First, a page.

The Scriptures describe this act in which Jesus took our place and died for us as an atoning sacrifice or a “propitiation.” That is, Jesus is the one who turns aside God’s wrath. He deflects God’s anger off of us and onto himself. Consider the analogy of a lightning rod. Just as a lightning rod attracts a bolt of lightning, absorbs it, and dissipates it until it is no more, so Christ does for us. Like a lightning rod, Jesus on the cross attracted the wrath of God to himself so that it would not strike us. Then he absorbed it and dissipated it until it was no more. He did so by dying. And because it was no mere man who died, but the very Son of God in the flesh, he absorbed God’s wrath against all humankind—and he did so in his creaturely, created body!

And as God turned his back upon Jesus, so he turns his loving face toward us.

What does this mean for the art of living by faith?

It means that we have the certainty of God’s love for us. Look how he demonstrated it and acted upon it so that we might live forever! He sacrificed his Son. That’s how much he wanted you and me. That’s how much he wanted us to enjoy the benefits of his love and gift of life! We may take this for granted today. Many of us have heard it since childhood, but consider what it was like for people who lived in another place and time.

In the years preceding Luther’s Reformation, a German monk named Dietrich Kolde wrote in the preface of a Mirror of a Christian Man that he had found three things that troubled his heart. The first was that he knew he would die. The second troubled him more for he did not know when he would die. The third troubled him most of all, for he did not know where he would go when he died. This captures nicely the anxiety of that age.

In the sixteenth century, people’s lives were often shaped by the reality that they would stand before the judgment seat of Christ on the Last Day. They had better prepare to “meet their maker,” as we used to say. They were reminded of that future awaiting them every time they passed the cemetery on the way to church. For at the top of the archway over the gate into the cemetery was a statue of Jesus sitting on the judgment seat. This is what awaited them! In order to help them prepare for that day, guidebooks were written on the art of dying. How should one prepare for death and set things right in order to meet one’s maker? In fact, what some feared the most (next to not knowing where they would end up) was a quick and unexpected death. For that meant that they would have no time to prepare for death and meeting with Christ.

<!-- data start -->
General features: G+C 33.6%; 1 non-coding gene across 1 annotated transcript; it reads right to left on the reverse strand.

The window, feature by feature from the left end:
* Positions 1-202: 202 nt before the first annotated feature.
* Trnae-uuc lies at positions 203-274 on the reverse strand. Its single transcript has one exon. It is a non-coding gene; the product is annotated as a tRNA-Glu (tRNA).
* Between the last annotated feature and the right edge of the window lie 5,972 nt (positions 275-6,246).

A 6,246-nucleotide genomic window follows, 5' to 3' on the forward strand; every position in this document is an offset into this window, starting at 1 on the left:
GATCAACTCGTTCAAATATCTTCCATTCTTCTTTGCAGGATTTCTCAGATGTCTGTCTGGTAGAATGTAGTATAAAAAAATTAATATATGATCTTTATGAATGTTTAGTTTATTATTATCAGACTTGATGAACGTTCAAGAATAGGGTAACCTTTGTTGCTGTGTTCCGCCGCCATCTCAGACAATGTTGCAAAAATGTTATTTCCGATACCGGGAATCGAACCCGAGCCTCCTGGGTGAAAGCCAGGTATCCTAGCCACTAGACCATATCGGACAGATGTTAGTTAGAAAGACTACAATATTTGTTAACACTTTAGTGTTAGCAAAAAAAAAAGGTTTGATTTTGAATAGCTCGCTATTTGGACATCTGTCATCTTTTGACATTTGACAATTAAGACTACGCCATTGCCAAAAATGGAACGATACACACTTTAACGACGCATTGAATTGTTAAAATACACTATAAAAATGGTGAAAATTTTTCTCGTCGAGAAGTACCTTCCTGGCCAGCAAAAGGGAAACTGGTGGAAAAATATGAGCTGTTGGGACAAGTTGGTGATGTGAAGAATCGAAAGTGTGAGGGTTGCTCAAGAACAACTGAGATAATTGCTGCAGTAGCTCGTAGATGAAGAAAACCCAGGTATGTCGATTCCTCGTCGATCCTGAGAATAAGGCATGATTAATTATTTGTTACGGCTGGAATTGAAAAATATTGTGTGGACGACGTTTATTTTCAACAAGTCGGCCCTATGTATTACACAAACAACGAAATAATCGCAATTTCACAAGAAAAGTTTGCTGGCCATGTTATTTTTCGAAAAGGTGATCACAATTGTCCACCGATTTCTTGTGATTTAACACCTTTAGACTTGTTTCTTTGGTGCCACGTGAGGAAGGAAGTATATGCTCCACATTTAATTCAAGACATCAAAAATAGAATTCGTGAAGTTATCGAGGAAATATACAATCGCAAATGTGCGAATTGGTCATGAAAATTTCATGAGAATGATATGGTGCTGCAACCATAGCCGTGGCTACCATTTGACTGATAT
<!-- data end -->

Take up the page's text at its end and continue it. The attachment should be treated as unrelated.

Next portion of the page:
How different from our day when the last thing some want is a long, protracted, and painful death. Some would prefer to be taken quickly and unexpectedly! Perhaps it is a way to avoid the thought of death and the questions it forces us to ask. But as Christians, we need not shy away from those questions. Because the Reformation uncovered the comforting message of the Gospel, you and I know today that we need not be afraid of facing the wrath of God or Christ as Judge. For Jesus himself has met and endured the wrath of God for us and dissipated it until it is no more. We are safe and secure beneath the umbrella of his cross. The art of living by faith means that whenever doubts creep into our hearts, we respond, “Christ died for me so that I need not die an eternal death! My sins are forgiven. God is no longer angry with me. And I know where I am going to be when I breathe my last, with the Lord in Paradise.” God grant this for the sake of the holy, innocent, bitter sufferings and death of our Lord Jesus Christ in the power of his resurrection. Amen.

 

 

 

 

 

 

 

 

Rev. Dr. Charles Arand

Copyright © 2017, Concordia Seminary, St. Louis, MO.
Permission granted to the purchaser for congregational use.

 Any other republication or redistribution requires written permission from Concordia Seminary.

 

Adapted by Rev. Michael Coons